Q+A: Shira Fogel, founder of Tiny Talkers

Her business helps babies and toddlers learn to communicate with their parents and peers, oftentimes before they can verbally talk, by using basic sign language.

Shira Fogel, founder of Tiny Talkers, signs with her hands to two young toddler age kids.

Play is an important tool for teaching children basic signs.

Photo by Serravision Photography

There is a growing movement that shows introducing basic sign language to young children — even before they can talk out loud — can boost their brain development, while helping their parents communicate with them on a complex level at an earlier age.

We spoke with Shira Fogel, founder of Tiny Talkers, about how this process works and what interested caregivers can do to get started.

Note: As a hearing person, Fogel is aware that she is borrowing the deaf community’s language, but she wants to be clear that her intent is never to teach full ASL. If you’re interested in studying more in depth, she’ll point you to a local instructor or community college.

How are babies able to learn to communicate so young?

The muscles in the mouth take several years before they’re strong enough to really talk well. We start to understand our kids a lot earlier, but people outside the house sometimes can’t. However, you do see little babies reach for their bottle, or their toy, that kind of thing, so the muscles in their hands develop a lot sooner.

There is a lot to it — consistency and repetition. What I tell families is, you’re already talking, so this is just like adding something extra to it. Kids do learn differently than adults, so there are definitely nuances that you need to pick up on and examples that you need to give as far as teaching.

What are some of the signs you teach?

You want to pick a handful of signs that are helpful to the kids and to you. For example, “all done,” “more,” “milk,” that kind of thing. But you don’t want to forget to add fun signs, because sometimes those are the ones that kids are more interested in, like “bird,” “dog,” or “light.”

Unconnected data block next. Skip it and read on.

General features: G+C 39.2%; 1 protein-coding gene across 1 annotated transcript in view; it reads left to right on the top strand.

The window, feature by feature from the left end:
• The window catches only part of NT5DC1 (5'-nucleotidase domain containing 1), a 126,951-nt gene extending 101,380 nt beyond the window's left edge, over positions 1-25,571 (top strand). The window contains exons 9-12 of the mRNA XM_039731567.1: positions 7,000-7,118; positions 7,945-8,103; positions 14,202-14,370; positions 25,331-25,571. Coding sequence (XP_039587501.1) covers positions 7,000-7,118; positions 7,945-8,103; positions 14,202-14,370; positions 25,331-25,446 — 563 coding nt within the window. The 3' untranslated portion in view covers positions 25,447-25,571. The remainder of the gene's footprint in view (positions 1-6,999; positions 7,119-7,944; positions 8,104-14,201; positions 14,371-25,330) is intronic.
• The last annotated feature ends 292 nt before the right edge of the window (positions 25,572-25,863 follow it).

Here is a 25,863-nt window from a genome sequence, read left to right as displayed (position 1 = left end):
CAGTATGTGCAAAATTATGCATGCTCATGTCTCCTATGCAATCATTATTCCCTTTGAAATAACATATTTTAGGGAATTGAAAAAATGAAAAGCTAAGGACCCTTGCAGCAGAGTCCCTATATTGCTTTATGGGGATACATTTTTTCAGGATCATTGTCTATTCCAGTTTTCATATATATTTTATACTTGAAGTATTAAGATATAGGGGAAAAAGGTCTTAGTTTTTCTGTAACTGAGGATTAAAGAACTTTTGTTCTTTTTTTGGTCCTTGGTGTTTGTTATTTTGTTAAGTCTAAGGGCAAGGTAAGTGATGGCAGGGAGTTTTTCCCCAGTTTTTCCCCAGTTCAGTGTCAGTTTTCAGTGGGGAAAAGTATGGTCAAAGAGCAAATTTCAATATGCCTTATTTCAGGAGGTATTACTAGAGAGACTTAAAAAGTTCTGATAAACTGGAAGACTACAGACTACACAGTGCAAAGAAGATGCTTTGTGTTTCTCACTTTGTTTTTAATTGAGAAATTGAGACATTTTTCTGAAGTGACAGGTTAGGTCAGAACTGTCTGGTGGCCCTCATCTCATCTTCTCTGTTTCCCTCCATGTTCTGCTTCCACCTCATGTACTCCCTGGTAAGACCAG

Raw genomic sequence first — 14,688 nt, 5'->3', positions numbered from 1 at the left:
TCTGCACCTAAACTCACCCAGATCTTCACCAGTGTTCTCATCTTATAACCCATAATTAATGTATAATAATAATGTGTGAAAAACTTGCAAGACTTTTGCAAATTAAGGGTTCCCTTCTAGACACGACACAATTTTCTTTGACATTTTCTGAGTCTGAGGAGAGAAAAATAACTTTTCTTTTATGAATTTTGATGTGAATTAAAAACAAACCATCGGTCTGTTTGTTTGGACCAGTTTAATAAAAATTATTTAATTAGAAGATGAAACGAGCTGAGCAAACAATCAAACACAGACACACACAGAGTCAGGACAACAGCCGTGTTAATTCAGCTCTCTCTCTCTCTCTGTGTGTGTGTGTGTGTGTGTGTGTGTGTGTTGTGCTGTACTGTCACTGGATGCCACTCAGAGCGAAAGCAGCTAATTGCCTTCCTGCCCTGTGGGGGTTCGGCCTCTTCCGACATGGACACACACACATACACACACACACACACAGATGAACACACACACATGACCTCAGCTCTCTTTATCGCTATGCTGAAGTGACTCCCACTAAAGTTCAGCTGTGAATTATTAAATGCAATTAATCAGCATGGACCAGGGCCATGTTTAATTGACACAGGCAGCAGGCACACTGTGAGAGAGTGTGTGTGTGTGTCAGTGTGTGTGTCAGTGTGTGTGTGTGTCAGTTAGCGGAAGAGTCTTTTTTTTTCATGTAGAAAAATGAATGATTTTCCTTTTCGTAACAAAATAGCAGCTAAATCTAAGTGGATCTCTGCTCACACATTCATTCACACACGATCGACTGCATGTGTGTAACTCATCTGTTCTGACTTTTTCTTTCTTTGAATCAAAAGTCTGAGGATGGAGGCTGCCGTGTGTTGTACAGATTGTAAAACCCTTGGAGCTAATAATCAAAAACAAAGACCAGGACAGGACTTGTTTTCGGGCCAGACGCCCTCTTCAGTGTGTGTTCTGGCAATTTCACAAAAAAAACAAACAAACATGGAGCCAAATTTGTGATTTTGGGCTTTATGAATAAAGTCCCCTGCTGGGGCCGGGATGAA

Then there are more abstract signs, like “help” or “hurt.” With “hurt,” you would want to have a lot of repetition showing, “Oh mommy hurt herself,” you know, and purposefully bang your knee on the coffee table so they can see it. Sometimes it’s a little bit goofier than you would expect, but it’s just in a very blatant way to get kids to notice your signs. Kids are sponges though. They’re always watching.

When do you recommend parents look into this?

Typically between 6 to 9 months, kids are able to start cognitively figuring sign language out; certainly you can get started earlier.

Shira Fogel of Tiny Talkers reads a book to young kids

Occasionally, Tiny Talkers organizes free classes available to the public at local libraries.

Photo via @tinytalkers

How can people get involved with Tiny Talkers?

I have a couple different classes. One is geared towards parents and caregivers in an effort to have their undivided attention and talk through their baby’s brain development and how their baby best learns. It’s a good starter class.

Then I have weekly classes for toddlers — the Sign, Sing, and Play classes — though, at 9 months to 2 years, I’m still teaching to the caregivers. For these COVID babies, sometimes it’s their first bit of social interaction. I have another preschool class for ages 2-5 that’s a lot of fun with music and movement. We continue to learn sign language not so much for communication, but for the love of learning new things.

One of the benefits — like the only benefit — of the pandemic and things being shut down is that I did make the move to pre-record all of the classes that I offer. I’ve kept them around because it’s a nice offering to still have.

What got you interested in sign language?

As a child, if there was an event that had an interpreter, I’d always ask my parents if we could sit where I could see them. That’s one of my earlier memories, being fascinated with that. I took a few classes and then when I became a mom, I heard that using sign language with pre-verbal babies was helpful and I was really excited to start.

My oldest is now 19, so that many years ago there really was nobody, at least locally, doing what I was trying to do. I really had to spend a lot of time digging in and teaching myself, but I guess I did a good job.

What is the most rewarding part of your work?

My degree is actually in environmental studies. Before Tiny Talkers, I was working with various education and government entities as a sustainability coordinator. This is going to sound really cheesy, but it really is my sentiment — I strive to just do things that leave the world a better place.

I have had so many heartfelt moments and notes from parents who’ve said “this changed my life.” In a different way, I still feel like I’m leaving the world a better place, so I’m good with it.

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